Grief is real, consuming, and heavy. When something tragic happens, we are left to wonder how we are possibly supposed to continue moving on throughout our life and daily activities. We get this unbearable feeling of wishing that the world could just pause for one second so that we can catch our breath and pick up the pieces of our broken heart.
When my dad died unexpectantly, just last April, I experienced the lowest, most depressing moment of my entire life. I wasn’t even aware that I could experience pain that great and that deep beforehand. And it is in those dark seasons of severe sadness and emotional (and physical pain), grief can actually become our greatest teacher. For the one grieving and the ones who are around you.
With that, how do we support our grieving friends? By what means do we help them in this incredible time of need? How do we engage pain when we’ve never experienced their type of loss? And how do we meet their needs, bring comfort, and offer hope? True, meaningful friendships are built when things fall apart. Grief may be big and overpowering, but the love and support that you have for your friend need to be bigger. I didn’t have many people there for me when my dad died. Even those who I thought were true friends.
You tend to realize who really cares about you when you’re in the middle of the darkest, most traumatic moment of your life. However, it’s within these traumatic times where we can walk into each other’s sadness and offer hope. In times of great loss, pain, and confusion, the greatest gift we are given is each other. And you have an incredible power to help your friend heal in a truly difficult and confusing time.
I truly hope this helps anyone who is currently looking for any advice on how to support a grieving friend! 💛
1. Show up in any way that you can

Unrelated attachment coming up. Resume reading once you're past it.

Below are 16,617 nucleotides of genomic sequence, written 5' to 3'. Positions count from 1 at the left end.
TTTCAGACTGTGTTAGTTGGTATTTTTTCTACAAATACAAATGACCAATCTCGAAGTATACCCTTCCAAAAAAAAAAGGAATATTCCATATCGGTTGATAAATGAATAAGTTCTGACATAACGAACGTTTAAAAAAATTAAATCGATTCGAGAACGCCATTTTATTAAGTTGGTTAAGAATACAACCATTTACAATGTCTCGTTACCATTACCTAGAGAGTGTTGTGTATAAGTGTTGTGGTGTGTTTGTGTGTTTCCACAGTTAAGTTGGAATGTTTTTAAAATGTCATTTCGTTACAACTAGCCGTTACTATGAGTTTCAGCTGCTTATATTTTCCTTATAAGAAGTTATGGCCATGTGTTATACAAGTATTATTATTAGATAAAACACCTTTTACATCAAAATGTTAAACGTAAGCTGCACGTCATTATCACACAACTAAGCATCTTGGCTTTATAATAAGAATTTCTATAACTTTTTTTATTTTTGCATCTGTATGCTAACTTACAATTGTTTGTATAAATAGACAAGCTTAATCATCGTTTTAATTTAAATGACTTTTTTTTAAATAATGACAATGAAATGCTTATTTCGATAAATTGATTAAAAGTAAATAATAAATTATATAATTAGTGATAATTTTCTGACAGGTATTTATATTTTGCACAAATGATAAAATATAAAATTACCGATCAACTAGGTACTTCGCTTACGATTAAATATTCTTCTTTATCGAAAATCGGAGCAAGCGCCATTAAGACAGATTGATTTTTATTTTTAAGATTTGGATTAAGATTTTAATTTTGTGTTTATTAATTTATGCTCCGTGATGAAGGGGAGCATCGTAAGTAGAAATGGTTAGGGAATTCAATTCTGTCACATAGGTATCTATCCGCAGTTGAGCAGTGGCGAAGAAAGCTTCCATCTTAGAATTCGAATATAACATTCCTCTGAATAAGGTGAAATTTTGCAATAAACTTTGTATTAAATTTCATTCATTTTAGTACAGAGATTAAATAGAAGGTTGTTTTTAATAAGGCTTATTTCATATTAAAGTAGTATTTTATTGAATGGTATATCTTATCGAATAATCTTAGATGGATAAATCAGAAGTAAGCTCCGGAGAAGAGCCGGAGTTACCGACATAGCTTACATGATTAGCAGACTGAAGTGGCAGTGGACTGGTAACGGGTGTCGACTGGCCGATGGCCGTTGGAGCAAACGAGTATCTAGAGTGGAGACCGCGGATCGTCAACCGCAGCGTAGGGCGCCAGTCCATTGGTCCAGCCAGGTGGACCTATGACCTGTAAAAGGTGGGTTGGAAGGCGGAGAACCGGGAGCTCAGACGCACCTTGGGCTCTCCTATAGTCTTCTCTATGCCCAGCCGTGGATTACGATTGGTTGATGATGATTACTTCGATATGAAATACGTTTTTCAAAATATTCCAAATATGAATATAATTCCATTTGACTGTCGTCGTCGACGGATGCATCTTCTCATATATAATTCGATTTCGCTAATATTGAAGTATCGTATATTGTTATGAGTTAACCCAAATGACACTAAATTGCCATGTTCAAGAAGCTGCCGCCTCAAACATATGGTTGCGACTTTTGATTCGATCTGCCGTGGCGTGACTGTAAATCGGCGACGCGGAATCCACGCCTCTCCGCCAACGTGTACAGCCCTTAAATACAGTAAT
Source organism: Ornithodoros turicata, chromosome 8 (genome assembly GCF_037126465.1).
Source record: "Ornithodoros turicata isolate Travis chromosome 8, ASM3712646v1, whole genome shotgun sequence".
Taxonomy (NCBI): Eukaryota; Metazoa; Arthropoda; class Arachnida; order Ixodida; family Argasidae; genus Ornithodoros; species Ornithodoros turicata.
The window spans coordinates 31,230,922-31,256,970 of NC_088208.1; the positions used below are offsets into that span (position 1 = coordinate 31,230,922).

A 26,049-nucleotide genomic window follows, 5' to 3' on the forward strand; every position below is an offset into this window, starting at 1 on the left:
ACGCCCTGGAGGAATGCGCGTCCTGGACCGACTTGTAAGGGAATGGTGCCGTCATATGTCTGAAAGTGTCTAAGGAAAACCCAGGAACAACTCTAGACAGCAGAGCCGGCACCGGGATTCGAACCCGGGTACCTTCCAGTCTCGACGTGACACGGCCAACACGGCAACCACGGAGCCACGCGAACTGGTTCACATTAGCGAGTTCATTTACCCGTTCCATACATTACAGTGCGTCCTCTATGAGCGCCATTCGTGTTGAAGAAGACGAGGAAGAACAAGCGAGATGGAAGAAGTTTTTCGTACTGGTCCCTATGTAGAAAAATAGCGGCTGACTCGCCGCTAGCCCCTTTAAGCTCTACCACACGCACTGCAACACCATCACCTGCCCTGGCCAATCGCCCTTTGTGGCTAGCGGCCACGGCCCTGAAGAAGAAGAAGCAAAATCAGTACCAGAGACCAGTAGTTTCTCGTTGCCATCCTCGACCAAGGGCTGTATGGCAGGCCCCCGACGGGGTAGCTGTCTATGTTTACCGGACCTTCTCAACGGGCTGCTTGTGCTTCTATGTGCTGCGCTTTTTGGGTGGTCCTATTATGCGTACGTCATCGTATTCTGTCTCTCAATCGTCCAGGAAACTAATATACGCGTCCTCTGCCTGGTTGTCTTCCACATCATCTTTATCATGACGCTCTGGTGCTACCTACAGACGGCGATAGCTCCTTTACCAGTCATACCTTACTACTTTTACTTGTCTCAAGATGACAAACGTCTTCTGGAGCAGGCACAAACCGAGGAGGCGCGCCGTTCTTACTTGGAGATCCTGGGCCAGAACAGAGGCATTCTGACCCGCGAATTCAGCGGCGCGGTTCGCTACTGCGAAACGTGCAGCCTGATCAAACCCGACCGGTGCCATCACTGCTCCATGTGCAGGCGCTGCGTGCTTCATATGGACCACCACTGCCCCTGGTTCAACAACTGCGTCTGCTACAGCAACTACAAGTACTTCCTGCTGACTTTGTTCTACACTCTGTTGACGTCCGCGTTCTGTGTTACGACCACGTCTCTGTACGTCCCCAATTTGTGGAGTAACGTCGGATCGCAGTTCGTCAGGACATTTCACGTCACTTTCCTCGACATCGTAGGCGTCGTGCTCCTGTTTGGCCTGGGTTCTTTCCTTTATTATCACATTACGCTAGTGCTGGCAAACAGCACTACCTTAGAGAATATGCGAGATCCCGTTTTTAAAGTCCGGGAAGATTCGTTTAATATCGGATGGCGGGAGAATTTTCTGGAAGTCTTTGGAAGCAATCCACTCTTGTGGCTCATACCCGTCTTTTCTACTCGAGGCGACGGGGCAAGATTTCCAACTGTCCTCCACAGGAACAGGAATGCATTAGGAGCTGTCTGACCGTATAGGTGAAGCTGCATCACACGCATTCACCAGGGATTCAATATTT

Send them a handwritten note. Stop by their house. Bring them a coffee or a meal. Offer to take their dog for a walk. Drop off a (non-grief-related) book or movie that you think they may enjoy. Clean their house for them. Pick them up and go for a drive or a peaceful walk around the park. Come to their house one evening with some pens and start helping them tackle their condolence replies. Do any little thing you can – trust me, it makes a huge impact on the one who is grieving.
What’s not very helpful? Saying something like, “let me know if you need anything” or “let me know if there’s anything I can do for you.” Or even trying to compare your situation to theirs. Although many people say it with good intentions, all it’s really saying is, “I want to do something nice for you, however, I don’t have the time, energy, creativity, or benevolence to figure out how.”
Grief oftentimes makes it difficult to recognize what you truly need, let alone articulate it to someone else. Even if that someone else is a close friend, partner, or family member. It can be hard to ask for help when you need it. Therefore, don’t make your friend (who is already going through enough pain) ask you for help. Show up in any way that you possibly can!